Tuesday, October 23, 2007

It's the Internet, son

If you're reading this, you most likely know what TCP is. You also might know what UDP is, and what the differences between the two are. If you don't, read a little of the Wikipedia entry on the Internet [http://en.wikipedia.org/wiki/Internet], and skim the links about these network protocols. The Internet is the embodiment of these standards, and this is where we will start.

Web applications that we are concerned with are first and foremost applications, layers of software that provide some sort of service to a person or group of people. A Web application is only special insofar as it is deployed on the Internet and is accessible by contacting a hosting server via some sort of network browser.

"Right thing" [http://www.jwz.org/doc/worse-is-better.html] advocates would say the goal of a Web application is to provide the client the illusion that the application is native to their machine, providing seamless access to data and functionality that is, in actuality, housed on a set of machines somewhere far across the Internets. This is admirable, and should be the goal of all Web developers. They might continue on to say the interface should be simple, consistent, and complete at all costs, even if the implementation of the application suffers from complexity.

Of course, there are many open questions when we descend from our 10,000 ft. goal - if our data set is large, how do we serve that across millions of miles of cable without the user waiting for it? If the user has a high-latency satellite connection to the Internet, how do we get around her experiencing round-trip-times in the seconds? How do we provide uniform access to resources across disparately performant physical mediums? ("Right thing" advocates are probably too busy maintaining, debugging and securing their RPC stub generators to answer these questions, so I'll do it for them.)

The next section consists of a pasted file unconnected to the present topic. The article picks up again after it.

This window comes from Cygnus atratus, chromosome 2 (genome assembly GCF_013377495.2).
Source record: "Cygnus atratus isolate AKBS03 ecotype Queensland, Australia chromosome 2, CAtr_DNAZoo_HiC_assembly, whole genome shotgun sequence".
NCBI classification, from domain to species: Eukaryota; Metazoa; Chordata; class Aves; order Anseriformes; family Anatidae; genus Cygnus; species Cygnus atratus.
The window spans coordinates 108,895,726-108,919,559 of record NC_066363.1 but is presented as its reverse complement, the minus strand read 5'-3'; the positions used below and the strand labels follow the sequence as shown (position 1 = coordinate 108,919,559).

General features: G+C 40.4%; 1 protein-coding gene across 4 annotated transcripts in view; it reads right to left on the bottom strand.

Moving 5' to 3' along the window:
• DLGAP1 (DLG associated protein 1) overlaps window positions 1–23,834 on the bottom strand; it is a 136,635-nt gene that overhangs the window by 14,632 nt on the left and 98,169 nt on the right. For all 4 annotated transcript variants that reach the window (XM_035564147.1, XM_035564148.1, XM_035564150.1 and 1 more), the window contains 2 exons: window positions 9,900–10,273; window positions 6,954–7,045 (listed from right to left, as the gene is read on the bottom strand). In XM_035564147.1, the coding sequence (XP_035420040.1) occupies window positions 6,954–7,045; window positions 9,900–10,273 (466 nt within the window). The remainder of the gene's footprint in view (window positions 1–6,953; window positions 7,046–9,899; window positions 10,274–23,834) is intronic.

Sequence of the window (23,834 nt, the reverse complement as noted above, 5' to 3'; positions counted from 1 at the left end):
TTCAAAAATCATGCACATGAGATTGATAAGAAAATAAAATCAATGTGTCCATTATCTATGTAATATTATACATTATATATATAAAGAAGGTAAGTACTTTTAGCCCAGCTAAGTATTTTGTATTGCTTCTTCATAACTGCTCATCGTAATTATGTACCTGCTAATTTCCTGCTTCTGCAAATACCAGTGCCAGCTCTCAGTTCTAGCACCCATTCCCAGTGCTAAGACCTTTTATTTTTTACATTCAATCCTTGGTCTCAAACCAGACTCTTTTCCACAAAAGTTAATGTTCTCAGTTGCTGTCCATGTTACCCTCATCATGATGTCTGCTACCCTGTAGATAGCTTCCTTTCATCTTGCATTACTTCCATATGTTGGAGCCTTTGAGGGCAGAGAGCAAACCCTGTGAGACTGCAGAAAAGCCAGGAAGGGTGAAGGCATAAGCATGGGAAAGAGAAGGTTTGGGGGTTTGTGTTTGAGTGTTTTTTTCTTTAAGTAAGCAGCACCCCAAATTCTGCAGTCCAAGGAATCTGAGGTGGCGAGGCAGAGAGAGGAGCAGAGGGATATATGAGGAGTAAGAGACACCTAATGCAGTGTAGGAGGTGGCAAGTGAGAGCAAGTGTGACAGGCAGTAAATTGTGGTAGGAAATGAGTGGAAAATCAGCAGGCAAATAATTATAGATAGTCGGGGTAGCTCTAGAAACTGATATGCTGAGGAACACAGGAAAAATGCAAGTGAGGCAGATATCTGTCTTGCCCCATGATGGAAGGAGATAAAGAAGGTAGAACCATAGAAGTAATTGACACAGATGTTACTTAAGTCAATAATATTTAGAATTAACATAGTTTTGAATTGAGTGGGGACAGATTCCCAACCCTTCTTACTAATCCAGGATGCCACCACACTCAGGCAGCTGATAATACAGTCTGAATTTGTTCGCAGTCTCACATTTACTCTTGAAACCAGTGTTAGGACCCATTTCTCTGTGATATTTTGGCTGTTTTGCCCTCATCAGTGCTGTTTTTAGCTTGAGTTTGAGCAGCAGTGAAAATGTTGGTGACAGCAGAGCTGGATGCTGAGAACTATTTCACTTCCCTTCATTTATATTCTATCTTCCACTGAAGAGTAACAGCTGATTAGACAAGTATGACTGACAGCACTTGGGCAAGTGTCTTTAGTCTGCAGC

The obvious answer is that you can probably spend all of the world's software contractors' budgets combined and never be able to do things the "right way." The interface will never be simple enough to completely obfuscate the idea that a Web application is deployed on the Internet. The less obvious answer is that we can still do things simply, chiefly because the Internet already has mechanisms in place to do this for us - remember TCP and UDP? They're the ones that were used by HTTP to serve this very Web page, this (hopefully X)HTML document. They are the Postal Service of the Internet - with the power of the OSI model layers [http://en.wikipedia.org/wiki/OSI_model] combined, your documents can be delivered to and fetched from your clients the best way the Internet knows how - GETs, POSTs and PUTs.

So why shouldn't your Web application make use of this document delivery service?

If your data is already in or is easily convertible to a Web friendly XML or JSON format, you are in business. Boot up a Web server to serve up those documents, create a client-side application that can communicate via GETs, POSTs and PUTs (GWT [http://code.google.com/webtoolkit/] is a good, AJAX-y option) and you have an architecture that lays flat against the original design principles of the Internet.

Of course, you can optimize the Web server by designing your own file system to version, cache, and pre-fetch, your documents. Or if you're less adventurous, you can download a lightweight servlet framework that can do much of this for you [http://www.restlet.org/].

This discussion is far from over, of course. The next post will discuss the benefits and drawbacks of maintaining data as XML documents, and how fine-tuning the granularity of contextual metadata will determine the performance of your application.

1 comment:

September said...

Good for people to know.